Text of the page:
The Emergency Medical Service (EMS) of the PRCS is comprised of highly motivated, dedicated and very skillful volunteers and staff workers who have seen more with their own eyes than most of us can imagine. They carry the responsibility of the ambulance service for both the West Bank and in Gaza. The geography of Palestine is complicated too. It is actually two areas which are separated with Israel in between. Gaza is a tiny area on the Mediterranean Sea which borders Israel and Egypt. It is often regarded as the most densely populated place on earth. The West Bank is a landmass which got its name from its location west of the Jordan River. It borders Israel and Jordan and the borders are under Israeli control. I visited Ramallah in the West Bank and did not have an opportunity to visit Gaza. And frankly I have done very little research on Gaza. The PRCS EMS team (can you follow the acronyms?) operates across both Gaza and the West Bank. They log every incident and have detailed recordings on who has been injured by bombings, hits, falls, burns, rubber bullets, gas, and live bullets. They also record how often there has been obstruction of the movement of ambulances, the number of injured EMS volunteers/staff, violations against PRCS ambulances and violations against PRCS staff and volunteers. And frankly in my personal opinion there should be zero violations against PRCS staff, volunteers or ambulances. It is sad. And yet these volunteers are not deterred and keep on suiting up. Keep on keeping on.
I would like to mention everything the PRCS does! They are really good at what they do and they deserve all the support in the world. I can however not mention everything and everyone so I will just quickly list some of their many activities: Primary Health Care, Secondary Health Care, Disaster Management, Rehabilitation and Ability Development, Psychosocial Support, International Humanitarian Law (IHL) Dissemination and Youth and Volunteer activities. All of this and more falls under the work of the PRCS and on a personal note I was very touched by seeing a young deaf child learning to communicate through official sign language at the school for hearing impaired children. The innocence of children always gets to me. Why some of us grow up to riot while others become respected scholars is beyond me. On that note conflict prevention and resolution is also a vital part of the RC’s engagement.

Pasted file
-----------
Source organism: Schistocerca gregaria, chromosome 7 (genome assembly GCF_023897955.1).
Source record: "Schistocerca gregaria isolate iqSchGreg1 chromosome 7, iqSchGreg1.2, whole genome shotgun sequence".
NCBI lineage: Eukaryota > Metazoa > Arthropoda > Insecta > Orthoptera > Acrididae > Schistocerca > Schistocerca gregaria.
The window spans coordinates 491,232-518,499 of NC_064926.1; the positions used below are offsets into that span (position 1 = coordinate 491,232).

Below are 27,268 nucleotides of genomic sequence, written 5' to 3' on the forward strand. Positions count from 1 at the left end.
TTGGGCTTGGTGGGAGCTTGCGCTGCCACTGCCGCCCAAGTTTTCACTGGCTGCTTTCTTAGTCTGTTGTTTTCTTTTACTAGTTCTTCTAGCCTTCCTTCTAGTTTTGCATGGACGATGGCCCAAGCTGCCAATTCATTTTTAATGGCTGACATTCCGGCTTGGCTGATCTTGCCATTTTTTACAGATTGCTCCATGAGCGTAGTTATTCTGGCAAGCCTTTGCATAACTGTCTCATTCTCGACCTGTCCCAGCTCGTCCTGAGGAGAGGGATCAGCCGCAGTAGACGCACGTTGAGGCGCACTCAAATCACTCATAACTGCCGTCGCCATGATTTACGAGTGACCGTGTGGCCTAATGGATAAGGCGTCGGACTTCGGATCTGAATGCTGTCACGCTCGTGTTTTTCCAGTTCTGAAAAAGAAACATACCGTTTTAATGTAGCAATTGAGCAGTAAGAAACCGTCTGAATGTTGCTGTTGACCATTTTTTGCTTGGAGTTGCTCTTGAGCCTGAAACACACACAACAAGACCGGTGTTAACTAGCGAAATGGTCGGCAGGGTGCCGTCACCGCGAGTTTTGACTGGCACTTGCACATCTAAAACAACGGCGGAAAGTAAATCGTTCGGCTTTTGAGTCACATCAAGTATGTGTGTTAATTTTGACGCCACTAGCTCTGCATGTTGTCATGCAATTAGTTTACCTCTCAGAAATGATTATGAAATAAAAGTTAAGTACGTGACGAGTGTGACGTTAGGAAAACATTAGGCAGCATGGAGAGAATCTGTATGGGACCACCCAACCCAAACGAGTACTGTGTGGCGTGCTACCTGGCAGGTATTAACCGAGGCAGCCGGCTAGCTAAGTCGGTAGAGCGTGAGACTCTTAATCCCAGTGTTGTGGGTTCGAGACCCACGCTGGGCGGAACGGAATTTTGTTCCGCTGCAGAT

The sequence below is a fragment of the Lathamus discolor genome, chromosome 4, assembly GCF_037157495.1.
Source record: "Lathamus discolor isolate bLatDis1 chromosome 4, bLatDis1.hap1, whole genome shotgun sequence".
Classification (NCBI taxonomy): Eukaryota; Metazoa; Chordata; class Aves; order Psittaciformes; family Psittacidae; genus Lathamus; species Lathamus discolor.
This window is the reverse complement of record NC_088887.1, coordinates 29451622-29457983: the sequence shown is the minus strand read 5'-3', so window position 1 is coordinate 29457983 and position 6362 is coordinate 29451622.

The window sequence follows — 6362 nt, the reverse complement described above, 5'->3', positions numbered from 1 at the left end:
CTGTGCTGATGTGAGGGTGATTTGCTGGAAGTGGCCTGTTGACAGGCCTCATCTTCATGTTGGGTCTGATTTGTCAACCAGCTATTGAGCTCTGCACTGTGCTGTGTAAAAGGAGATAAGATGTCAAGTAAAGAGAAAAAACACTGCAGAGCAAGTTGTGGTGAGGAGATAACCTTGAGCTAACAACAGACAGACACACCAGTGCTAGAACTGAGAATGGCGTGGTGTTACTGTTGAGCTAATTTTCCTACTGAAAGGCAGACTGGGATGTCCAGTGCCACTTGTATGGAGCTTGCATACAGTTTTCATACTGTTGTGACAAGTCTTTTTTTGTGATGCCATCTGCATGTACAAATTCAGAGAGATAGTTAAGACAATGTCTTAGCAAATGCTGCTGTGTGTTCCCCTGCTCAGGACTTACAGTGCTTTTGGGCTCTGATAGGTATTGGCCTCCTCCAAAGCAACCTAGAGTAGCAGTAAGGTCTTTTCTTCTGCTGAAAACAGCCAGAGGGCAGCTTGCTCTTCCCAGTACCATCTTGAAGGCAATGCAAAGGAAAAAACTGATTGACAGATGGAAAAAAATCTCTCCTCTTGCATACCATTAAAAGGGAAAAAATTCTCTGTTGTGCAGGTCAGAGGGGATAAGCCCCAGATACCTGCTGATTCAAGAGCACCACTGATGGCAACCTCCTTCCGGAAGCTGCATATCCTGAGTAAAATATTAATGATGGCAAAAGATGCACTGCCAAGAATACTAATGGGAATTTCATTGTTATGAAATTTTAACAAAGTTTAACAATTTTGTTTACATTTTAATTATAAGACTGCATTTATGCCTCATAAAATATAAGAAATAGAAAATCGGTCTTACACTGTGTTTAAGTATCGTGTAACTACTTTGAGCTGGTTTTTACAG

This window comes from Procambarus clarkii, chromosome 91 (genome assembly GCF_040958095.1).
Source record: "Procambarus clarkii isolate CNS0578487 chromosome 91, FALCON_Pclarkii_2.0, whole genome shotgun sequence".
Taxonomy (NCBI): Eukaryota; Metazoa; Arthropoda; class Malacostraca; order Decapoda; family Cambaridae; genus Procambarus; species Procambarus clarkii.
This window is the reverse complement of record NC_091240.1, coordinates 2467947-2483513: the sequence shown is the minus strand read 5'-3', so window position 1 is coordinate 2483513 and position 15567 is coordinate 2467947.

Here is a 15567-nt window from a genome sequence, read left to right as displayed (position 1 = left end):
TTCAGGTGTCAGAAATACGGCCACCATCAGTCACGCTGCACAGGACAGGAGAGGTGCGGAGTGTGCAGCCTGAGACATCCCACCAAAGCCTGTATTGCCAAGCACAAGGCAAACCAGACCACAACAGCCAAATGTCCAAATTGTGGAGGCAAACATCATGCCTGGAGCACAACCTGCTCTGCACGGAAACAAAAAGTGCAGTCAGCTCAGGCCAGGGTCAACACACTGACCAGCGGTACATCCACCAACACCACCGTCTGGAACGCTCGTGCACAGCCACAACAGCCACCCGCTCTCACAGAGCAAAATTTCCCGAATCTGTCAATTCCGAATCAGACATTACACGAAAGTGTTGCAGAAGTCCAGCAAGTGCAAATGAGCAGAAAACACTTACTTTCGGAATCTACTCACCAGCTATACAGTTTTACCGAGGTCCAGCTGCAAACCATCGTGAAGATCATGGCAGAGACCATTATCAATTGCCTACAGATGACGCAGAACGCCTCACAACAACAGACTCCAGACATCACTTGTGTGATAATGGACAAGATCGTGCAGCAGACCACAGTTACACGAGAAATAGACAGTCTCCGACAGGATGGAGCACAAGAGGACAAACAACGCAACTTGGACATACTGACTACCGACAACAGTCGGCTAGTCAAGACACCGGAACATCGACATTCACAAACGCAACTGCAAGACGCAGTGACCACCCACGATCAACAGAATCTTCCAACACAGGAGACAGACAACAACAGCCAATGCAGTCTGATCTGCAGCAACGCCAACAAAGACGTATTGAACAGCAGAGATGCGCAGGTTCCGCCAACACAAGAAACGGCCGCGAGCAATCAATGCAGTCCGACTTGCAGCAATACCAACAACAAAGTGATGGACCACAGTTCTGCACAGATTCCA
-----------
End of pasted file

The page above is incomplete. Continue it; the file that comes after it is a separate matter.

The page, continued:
Then something funny happened. Probably the best outcome of a mistake which anyone could make. I am as you know traveling to every country in the world in an unbroken journey without flying. As such I am traveling predominantly by public transportation but somehow the rumor had spread within the PRCS that I am cycling. Palestine was in fact host to a cyclist a while ago who was on a large scale cycling project. So maybe that is how it all began? In either case the PRCS had arranged for a solidarity cycling tour through Ramallah with me. As I am not cycling to every country in the world I had to borrow a bicycle and I was outfitted with a helmet. Then a mix of staff, volunteers and participants from Cycling Palestine joined in and about thirty happy souls took to the roads! But that wasn’t it!! We had a police escort and the roads had been blocked off for our convenience.